Colo. State editor will keep his job
Publications board calls 'Fuck Bush' editorial 'unethical' but protected by Constitution
COLORADO -- Two weeks and two board meetings after printing an editorial saying "Taser This ... Fuck Bush," the editor in chief at The Rocky Mountain Collegian can rest assured that he will keep his job.
The Board of Student Communications at Colorado State University at Fort Collins handed down its decision Thursday night following a hearing where members questioned Editor in Chief David McSwane and other editors about why the editorial was allowed to run.
The board decided to "admonish" McSwane, saying he violated sections of the board's bylaws prohibiting the publication of "profane or vulgar words" in opinion writing.
James Landers, interim president of the board, sent a letter to McSwane after the decision criticizing McSwane's decision to run the editorial, calling it "unethical" and "unprofessional," but acknowledging that the piece was protected speech.
"By definition, the September 21 editorial was an expression of opinion, which we regard as protected by the First Amendment," the letter said.
McSwane could not be reached for comment Friday, but he told The Collegian he was satisfied with the outcome.
"The last two weeks has been a series of falls and triumphs and emotional stress," McSwane told The Collegian. "I think they made the best decision they could have in their situation -- they know that they need to uphold the First Amendment and what it means to students. They also have to save face in this media circus."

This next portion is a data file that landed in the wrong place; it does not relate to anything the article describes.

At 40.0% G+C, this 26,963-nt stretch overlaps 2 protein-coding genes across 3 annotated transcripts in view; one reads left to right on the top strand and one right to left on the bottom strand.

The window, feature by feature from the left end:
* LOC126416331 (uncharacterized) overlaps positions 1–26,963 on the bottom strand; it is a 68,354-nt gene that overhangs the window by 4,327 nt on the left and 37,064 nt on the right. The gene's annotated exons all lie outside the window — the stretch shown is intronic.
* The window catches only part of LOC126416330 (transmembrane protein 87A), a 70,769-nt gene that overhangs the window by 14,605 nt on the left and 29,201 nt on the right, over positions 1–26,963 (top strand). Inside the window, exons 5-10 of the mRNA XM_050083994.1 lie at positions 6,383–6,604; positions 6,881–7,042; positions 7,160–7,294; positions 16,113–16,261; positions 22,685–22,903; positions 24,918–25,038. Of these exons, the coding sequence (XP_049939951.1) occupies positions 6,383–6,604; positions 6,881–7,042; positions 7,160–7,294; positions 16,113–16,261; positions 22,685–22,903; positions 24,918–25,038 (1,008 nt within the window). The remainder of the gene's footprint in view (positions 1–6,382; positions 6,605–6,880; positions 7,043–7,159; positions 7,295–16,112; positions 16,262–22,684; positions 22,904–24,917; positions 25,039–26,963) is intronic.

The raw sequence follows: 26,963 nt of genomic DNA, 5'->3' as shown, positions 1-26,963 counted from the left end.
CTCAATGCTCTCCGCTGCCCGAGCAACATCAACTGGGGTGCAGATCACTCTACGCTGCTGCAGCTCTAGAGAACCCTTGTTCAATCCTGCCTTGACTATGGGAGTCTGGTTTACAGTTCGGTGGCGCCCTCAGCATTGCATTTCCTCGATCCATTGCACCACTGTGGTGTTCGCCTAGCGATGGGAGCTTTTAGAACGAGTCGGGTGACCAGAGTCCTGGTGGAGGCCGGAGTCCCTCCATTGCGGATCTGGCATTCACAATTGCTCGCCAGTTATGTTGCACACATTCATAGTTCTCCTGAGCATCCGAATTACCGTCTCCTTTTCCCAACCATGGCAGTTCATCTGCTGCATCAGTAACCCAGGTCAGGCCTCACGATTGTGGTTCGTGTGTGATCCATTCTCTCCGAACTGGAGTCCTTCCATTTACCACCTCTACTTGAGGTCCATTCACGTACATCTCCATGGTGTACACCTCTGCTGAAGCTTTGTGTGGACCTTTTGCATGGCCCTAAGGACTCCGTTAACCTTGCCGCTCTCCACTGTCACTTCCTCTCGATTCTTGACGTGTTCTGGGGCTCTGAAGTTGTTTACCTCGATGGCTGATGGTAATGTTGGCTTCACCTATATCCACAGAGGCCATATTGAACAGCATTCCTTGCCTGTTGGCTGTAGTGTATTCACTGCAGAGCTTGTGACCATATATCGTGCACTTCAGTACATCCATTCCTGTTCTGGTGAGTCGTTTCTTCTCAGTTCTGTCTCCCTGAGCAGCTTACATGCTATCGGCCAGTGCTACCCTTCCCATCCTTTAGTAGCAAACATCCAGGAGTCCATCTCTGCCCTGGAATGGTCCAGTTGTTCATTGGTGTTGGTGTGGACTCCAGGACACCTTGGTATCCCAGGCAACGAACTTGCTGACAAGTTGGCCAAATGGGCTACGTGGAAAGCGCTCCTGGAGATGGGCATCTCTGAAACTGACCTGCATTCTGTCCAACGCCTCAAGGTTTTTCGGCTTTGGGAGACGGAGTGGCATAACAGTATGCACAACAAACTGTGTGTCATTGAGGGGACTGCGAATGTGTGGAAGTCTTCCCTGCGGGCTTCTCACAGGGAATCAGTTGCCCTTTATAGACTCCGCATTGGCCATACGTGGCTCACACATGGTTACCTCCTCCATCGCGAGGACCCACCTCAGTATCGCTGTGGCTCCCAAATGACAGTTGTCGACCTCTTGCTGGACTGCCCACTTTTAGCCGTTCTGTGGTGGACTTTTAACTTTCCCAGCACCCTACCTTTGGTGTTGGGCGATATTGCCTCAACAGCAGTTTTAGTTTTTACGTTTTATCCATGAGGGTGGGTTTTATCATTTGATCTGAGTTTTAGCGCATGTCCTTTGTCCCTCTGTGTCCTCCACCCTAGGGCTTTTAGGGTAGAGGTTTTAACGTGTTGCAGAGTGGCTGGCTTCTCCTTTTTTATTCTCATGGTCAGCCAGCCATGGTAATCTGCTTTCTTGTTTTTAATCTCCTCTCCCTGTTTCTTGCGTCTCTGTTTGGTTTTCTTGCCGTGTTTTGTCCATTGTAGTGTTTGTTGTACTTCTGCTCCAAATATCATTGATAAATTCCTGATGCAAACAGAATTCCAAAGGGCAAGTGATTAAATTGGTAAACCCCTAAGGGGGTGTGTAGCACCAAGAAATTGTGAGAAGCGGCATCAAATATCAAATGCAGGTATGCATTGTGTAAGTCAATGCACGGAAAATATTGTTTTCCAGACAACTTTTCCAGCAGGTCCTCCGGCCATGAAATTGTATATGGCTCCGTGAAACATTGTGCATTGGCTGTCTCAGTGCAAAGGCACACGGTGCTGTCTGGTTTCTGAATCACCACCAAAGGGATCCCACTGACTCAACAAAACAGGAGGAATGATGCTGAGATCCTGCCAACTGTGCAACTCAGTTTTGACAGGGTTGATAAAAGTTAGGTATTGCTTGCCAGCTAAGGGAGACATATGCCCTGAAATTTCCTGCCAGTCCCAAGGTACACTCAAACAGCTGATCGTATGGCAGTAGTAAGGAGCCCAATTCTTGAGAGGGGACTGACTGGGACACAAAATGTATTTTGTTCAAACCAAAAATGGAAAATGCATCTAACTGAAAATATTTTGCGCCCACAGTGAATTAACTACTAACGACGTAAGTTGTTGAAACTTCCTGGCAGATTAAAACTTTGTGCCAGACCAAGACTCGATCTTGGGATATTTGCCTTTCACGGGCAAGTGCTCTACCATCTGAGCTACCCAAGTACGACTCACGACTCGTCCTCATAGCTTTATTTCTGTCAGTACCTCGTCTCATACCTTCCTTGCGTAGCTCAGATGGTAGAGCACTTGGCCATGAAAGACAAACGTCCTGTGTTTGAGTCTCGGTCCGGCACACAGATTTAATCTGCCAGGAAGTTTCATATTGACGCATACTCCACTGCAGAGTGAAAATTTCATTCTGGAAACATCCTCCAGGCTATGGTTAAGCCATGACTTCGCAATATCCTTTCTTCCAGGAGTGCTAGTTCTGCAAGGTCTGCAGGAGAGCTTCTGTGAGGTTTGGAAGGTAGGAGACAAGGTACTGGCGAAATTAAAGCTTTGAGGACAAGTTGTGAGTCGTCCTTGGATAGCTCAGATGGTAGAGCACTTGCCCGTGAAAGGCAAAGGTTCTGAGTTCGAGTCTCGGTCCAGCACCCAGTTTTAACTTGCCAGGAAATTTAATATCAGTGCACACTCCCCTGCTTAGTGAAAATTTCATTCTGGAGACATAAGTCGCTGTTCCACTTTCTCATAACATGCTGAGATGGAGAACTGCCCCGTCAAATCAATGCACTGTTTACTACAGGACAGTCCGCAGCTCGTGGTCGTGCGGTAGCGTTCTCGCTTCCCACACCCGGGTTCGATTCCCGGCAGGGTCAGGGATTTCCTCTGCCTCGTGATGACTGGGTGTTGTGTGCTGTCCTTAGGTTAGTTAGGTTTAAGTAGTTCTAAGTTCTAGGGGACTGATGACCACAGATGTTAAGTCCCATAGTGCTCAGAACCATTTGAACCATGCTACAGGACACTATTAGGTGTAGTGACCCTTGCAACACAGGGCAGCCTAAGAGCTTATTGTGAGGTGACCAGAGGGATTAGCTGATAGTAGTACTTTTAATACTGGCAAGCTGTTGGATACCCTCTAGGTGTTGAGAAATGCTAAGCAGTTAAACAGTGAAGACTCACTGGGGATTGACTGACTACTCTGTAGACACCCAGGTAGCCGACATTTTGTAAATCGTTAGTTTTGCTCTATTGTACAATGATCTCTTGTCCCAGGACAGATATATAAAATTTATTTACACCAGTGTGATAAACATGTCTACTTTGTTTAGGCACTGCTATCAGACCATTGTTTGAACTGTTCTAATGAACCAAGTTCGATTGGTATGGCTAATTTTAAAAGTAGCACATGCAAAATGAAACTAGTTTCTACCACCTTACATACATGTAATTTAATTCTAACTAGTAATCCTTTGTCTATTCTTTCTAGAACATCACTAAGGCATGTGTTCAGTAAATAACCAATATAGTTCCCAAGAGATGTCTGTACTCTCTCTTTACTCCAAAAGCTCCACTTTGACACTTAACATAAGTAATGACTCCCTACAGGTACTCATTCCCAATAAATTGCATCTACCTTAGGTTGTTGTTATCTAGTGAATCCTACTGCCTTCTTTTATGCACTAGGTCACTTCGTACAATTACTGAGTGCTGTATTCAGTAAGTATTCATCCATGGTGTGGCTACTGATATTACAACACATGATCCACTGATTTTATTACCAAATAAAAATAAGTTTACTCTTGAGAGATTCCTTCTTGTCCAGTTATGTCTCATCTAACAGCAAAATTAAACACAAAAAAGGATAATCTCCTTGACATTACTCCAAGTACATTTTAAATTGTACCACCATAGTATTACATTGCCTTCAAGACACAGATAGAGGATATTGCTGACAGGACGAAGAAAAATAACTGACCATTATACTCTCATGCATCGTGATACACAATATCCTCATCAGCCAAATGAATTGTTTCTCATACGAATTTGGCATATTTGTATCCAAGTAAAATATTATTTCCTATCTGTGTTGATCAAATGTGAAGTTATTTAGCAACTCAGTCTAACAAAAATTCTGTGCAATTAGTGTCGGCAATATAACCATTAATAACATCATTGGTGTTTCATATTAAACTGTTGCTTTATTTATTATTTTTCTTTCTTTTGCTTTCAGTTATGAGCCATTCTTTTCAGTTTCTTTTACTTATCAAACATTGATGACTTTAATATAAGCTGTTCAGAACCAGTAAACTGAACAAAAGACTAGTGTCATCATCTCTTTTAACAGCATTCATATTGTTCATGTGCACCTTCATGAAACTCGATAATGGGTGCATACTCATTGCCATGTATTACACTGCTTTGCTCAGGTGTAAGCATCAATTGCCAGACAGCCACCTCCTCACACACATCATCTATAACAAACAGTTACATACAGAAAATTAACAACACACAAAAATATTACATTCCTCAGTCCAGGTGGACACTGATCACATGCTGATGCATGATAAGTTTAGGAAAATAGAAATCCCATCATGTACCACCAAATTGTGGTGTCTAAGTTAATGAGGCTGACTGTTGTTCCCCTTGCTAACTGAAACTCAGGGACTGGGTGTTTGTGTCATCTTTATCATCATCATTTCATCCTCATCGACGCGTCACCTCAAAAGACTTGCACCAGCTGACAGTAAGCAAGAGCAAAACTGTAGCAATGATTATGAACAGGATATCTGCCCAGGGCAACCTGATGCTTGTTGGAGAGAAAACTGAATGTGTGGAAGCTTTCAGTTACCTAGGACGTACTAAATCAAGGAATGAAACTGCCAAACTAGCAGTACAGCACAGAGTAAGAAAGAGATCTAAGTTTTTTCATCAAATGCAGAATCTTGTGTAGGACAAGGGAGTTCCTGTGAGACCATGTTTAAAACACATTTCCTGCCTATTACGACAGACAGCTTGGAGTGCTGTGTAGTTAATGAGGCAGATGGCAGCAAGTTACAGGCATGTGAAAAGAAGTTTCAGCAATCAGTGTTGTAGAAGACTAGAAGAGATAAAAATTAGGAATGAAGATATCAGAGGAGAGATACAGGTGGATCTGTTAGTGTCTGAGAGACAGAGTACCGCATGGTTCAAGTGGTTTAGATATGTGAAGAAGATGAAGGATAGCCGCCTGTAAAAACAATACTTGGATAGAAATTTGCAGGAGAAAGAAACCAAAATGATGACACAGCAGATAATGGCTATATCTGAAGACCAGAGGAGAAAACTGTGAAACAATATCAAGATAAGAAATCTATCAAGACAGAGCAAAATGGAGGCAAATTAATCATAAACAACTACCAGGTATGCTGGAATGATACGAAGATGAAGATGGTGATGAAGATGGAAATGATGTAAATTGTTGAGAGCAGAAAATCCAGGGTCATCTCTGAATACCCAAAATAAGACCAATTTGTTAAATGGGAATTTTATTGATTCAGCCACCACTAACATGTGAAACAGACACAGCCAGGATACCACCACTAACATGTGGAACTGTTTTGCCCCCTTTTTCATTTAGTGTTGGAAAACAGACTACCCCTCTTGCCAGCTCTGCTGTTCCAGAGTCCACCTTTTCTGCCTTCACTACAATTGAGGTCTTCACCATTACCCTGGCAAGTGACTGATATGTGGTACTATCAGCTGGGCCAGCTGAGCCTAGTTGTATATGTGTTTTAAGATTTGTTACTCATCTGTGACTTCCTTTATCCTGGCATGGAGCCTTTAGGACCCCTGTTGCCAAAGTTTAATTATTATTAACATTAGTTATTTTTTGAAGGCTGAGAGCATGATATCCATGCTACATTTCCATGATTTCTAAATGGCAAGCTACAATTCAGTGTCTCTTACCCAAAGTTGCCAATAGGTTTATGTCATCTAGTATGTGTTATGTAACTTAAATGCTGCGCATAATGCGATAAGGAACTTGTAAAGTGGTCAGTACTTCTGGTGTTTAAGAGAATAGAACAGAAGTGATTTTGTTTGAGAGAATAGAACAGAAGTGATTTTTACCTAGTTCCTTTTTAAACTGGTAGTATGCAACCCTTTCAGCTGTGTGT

Chelsea Penoyer, chairwoman of the College Republicans at CSU, called the ruling a poor decision.
"I think it was a slap across the face to all those who were offended," Penoyer said.
Penoyer said the article has damaged the university, and McSwane should have been punished.
Because of the lack of action by the school, Penoyer predicts the editorial will affect its ability to raise money from donors.
"CSU will probably see a further decrease in funding from donors and alums," Penoyer said. "I think that might end up speaking for itself, because people are so unsatisfied with the decision."
The 350-member College Republicans organized a petition prior to the meeting in an effort to oust McSwane, gathering almost 500 signatures. Penoyer said she does not rule out the possibility of further campaigns to remove the editor over the editorial.
The editorial ran in the Sept. 21 issue of The Collegian. Soon afterward campus groups began calling for McSwane to step down from his position. On Sept. 26, the Board of Student Communications held a public meeting to allow McSwane to give his explanation and let the editorial's critics voice their opinions. In that meeting, the board decided to hold a closed-door session to decide whether to remove McSwane.
Since the editorial ran, the newspaper has lost almost $30,000 in advertising revenue, according to The Coloradoan, a local newspaper.
The Collegian ran an editorial Friday praising the board's decision.
"In a time when it seems our civil liberties are disappearing faster than the polar ice caps, it is reassuring to know that our Bill of Rights still amounts for something," the editorial said. "This has been a difficult time for all of us, but we hope that it is something we can soon put behind us as we continue our quest to grow as students, journalists and human beings."
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Colorado State University at Fort Collins, news, The Rocky Mountain Collegian